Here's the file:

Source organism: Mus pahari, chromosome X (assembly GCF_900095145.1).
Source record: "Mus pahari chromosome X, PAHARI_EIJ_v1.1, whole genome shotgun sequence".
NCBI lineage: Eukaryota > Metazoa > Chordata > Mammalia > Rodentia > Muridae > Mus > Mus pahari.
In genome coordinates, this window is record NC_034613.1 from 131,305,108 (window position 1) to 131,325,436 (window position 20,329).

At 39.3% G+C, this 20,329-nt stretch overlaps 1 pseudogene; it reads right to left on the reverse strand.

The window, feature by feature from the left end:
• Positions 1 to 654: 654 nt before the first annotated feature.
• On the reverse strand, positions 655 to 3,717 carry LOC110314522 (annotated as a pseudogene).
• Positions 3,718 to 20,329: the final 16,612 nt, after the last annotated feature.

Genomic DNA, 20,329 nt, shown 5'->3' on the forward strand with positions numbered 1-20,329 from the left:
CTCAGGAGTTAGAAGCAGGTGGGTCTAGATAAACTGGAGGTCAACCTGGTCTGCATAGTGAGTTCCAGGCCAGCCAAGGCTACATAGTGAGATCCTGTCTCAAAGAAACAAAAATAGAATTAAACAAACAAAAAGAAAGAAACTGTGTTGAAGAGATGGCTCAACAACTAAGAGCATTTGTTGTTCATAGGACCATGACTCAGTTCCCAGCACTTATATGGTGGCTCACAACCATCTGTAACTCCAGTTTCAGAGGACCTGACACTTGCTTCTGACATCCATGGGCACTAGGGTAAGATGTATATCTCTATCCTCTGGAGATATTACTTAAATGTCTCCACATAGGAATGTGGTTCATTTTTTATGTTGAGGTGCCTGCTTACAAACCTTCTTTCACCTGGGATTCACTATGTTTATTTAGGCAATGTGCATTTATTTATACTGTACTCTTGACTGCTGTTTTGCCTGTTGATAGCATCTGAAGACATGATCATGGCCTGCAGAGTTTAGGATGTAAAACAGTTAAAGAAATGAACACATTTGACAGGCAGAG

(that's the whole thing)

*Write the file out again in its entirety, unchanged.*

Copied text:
Source organism: Mus pahari, chromosome X (assembly GCF_900095145.1).
Source record: "Mus pahari chromosome X, PAHARI_EIJ_v1.1, whole genome shotgun sequence".
NCBI lineage: Eukaryota > Metazoa > Chordata > Mammalia > Rodentia > Muridae > Mus > Mus pahari.
In genome coordinates, this window is record NC_034613.1 from 131,305,108 (window position 1) to 131,325,436 (window position 20,329).

At 39.3% G+C, this 20,329-nt stretch overlaps 1 pseudogene; it reads right to left on the reverse strand.

The window, feature by feature from the left end:
• Positions 1 to 654: 654 nt before the first annotated feature.
• On the reverse strand, positions 655 to 3,717 carry LOC110314522 (annotated as a pseudogene).
• Positions 3,718 to 20,329: the final 16,612 nt, after the last annotated feature.

Genomic DNA, 20,329 nt, shown 5'->3' on the forward strand with positions numbered 1-20,329 from the left:
CTCAGGAGTTAGAAGCAGGTGGGTCTAGATAAACTGGAGGTCAACCTGGTCTGCATAGTGAGTTCCAGGCCAGCCAAGGCTACATAGTGAGATCCTGTCTCAAAGAAACAAAAATAGAATTAAACAAACAAAAAGAAAGAAACTGTGTTGAAGAGATGGCTCAACAACTAAGAGCATTTGTTGTTCATAGGACCATGACTCAGTTCCCAGCACTTATATGGTGGCTCACAACCATCTGTAACTCCAGTTTCAGAGGACCTGACACTTGCTTCTGACATCCATGGGCACTAGGGTAAGATGTATATCTCTATCCTCTGGAGATATTACTTAAATGTCTCCACATAGGAATGTGGTTCATTTTTTATGTTGAGGTGCCTGCTTACAAACCTTCTTTCACCTGGGATTCACTATGTTTATTTAGGCAATGTGCATTTATTTATACTGTACTCTTGACTGCTGTTTTGCCTGTTGATAGCATCTGAAGACATGATCATGGCCTGCAGAGTTTAGGATGTAAAACAGTTAAAGAAATGAACACATTTGACAGGCAGAG